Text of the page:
John R. FUCHS; Robyn R. Fuchs, Plaintiffs-Appellants, v. STATE FARM GENERAL INSURANCE COMPANY, an Illinois corporation, Defendant-Appellee.
Plaintiffs John R. and Robyn R. Fuchs (“Fuchses”) appeal from the district court's orders granting summary judgment to Defendant State Farm General Insurance Company (“State Farm”), entering judgment in favor of State Farm, and denying their motion for reconsideration. As the parties are familiar with the facts, we do not recount them here. We affirm.
1. State Farm was entitled to summary judgment on the Fuchses’ claim for breach of the covenant of good faith and fair dealing. Under California law, when an insurer raises genuine issues concerning its liability under the policy, “there can be no bad faith liability imposed on the insurer for advancing its side of that dispute.” Chateau Chamberay Homeowners Ass'n v. Associated Int'l Ins. Co., 90 Cal. App. 4th 335, 347, 108 Cal.Rptr.2d 776 (2001). Moreover, “a court can conclude as a matter of law that an insurer's denial of a claim is not unreasonable ․ so long as there existed a genuine issue as [to] the insurer's liability.” Franceschi v. Am. Motorists Ins. Co., 852 F.2d 1217, 1220 (9th Cir. 1988) (applying California law).1
2. This court reviews a district court's denial of a motion for reconsideration brought under Federal Rule of Civil Procedure 60(b) for an abuse of discretion and “will reverse ‘only upon a clear showing of abuse of discretion.’ ” De Saracho v. Custom Food Mach., Inc., 206 F.3d 874, 880 (9th Cir. 2000) (quoting Molloy v. Wilson, 878 F.2d 313, 315 (9th Cir. 1989) ). First, the Fuchses claim they are entitled to reconsideration because they were mistaken that State Farm would carry out its contractual obligations in good faith. This argument is untenable in light of the fact that the Fuchses sued State Farm for bad faith. A party's regret is not the type of “mistake” that provides relief under Rule 60(b)(1). See Engleson v. Burlington N. R.R. Co., 972 F.2d 1038, 1043 (9th Cir. 1992) (“Neither ignorance nor carelessness on the part of the litigant or his attorney provide grounds for relief under Rule 60(b)(1).” (quoting Kagan v. Caterpillar Tractor Co., 795 F.2d 601, 607 (7th Cir. 1986) ) ). Second, the Fuchses claim they were entitled to reconsideration because State Farm obtained summary judgment by either failing to present deposition testimony or presenting fabricated evidence to support its case. However, the Fuchses were present during the subject depositions and their allegations of fabrication are unsupported. As a result, the Fuchses have failed to make the clear showing of abuse of discretion required for them to succeed.
3. Finally, the Fuchses claim they were the prevailing party in the underlying action entitling them to recover fees and costs. A plaintiff prevails “when actual relief on the merits of his claim materially alters the legal relationship between the parties by modifying the defendant's behavior in a way that directly benefits the plaintiff.” Farrar v. Hobby, 506 U.S. 103, 111–12, 113 S.Ct. 566, 121 L.Ed.2d 494 (1992). A material alteration of a legal relationship occurs when “ ‘the plaintiff becomes entitled to enforce a judgment, consent decree, or settlement against the defendant.’ ” Fischer v. SJB-P.D. Inc., 214 F.3d 1115, 1118 (9th Cir. 2000) (quoting Farrar, 506 U.S. at 113, 113 S.Ct. 566). The district court did not grant any form of relief to the Fuchses. The Fuchses claim that they are the prevailing party because the district court confirmed the modified appraisal award which was then paid by State Farm. However, because the appraisal award in this case merely determined the value of loss without determining liability or coverage, the district court's “statutory authority was limited to the issuance of a judgment which brought finality to the dollar amount of the replacement cost values, and nothing more.” Devonwood Condo. Owners Ass'n v. Farmers Ins. Exch., 162 Cal. App. 4th 1498, 1507, 77 Cal.Rptr.3d 88 (2008). Consequently, State Farm was not obligated to pay the appraisal award and its decision to do so was voluntary. “[L]itigants are not prevailing parties based on the ‘catalyst theory,’ i.e., when ‘the lawsuit brought about a voluntary change in the defendant's conduct.’ ” Klein v. City of Laguna Beach, 810 F.3d 693, 701 n.8 (9th Cir. 2016) (quoting Buckhannon Bd. and Care Home, Inc. v. W. Virginia Dep't of Health & Human Res., 532 U.S. 598, 601, 121 S.Ct. 1835, 149 L.Ed.2d 855 (2001) ). In the absence of damages, the Fuchses could not prove an essential element of their claim for breach of contract thus warranting summary judgment on that claim and entry of judgment in favor of State Farm.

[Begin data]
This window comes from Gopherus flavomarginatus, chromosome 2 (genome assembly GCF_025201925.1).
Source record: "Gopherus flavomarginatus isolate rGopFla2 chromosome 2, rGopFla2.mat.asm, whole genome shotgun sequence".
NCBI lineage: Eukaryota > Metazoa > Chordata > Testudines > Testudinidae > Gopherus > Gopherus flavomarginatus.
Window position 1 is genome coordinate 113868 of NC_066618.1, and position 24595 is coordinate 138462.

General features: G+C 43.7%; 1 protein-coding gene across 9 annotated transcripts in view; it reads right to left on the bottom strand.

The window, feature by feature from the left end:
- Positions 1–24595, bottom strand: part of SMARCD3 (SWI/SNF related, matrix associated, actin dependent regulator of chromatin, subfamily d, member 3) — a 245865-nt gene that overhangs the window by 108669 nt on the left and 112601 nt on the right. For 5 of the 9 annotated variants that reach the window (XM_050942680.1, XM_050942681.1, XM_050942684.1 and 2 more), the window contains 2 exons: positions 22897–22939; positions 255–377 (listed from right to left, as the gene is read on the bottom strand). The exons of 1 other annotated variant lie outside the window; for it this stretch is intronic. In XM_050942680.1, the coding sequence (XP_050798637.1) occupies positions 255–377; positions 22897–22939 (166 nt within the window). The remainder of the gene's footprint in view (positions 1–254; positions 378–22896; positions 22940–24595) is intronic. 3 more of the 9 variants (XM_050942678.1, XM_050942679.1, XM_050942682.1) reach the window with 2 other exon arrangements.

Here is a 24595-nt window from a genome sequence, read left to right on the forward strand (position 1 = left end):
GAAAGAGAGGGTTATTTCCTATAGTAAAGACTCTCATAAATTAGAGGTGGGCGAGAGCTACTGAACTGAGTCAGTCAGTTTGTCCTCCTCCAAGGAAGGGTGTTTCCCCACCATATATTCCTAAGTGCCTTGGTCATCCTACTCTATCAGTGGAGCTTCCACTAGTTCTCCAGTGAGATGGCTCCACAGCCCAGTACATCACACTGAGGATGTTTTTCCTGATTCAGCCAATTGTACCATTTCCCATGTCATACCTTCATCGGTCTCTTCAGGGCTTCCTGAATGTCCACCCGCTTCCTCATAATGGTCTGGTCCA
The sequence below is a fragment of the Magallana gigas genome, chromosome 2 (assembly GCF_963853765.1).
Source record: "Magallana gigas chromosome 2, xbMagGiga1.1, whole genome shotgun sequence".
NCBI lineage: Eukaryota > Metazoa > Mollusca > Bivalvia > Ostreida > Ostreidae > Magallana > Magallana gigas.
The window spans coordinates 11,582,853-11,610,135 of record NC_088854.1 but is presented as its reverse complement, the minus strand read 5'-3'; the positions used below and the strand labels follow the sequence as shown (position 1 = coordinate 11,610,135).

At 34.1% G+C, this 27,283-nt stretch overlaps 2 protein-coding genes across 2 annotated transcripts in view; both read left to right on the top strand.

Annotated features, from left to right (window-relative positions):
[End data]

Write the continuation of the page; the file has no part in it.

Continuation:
1. Although the Fuchses also nominally appealed summary judgment of their punitive damages claim, they have failed to advance any argument to support an assignment of error and, consequently, this court refrains from addressing this issue.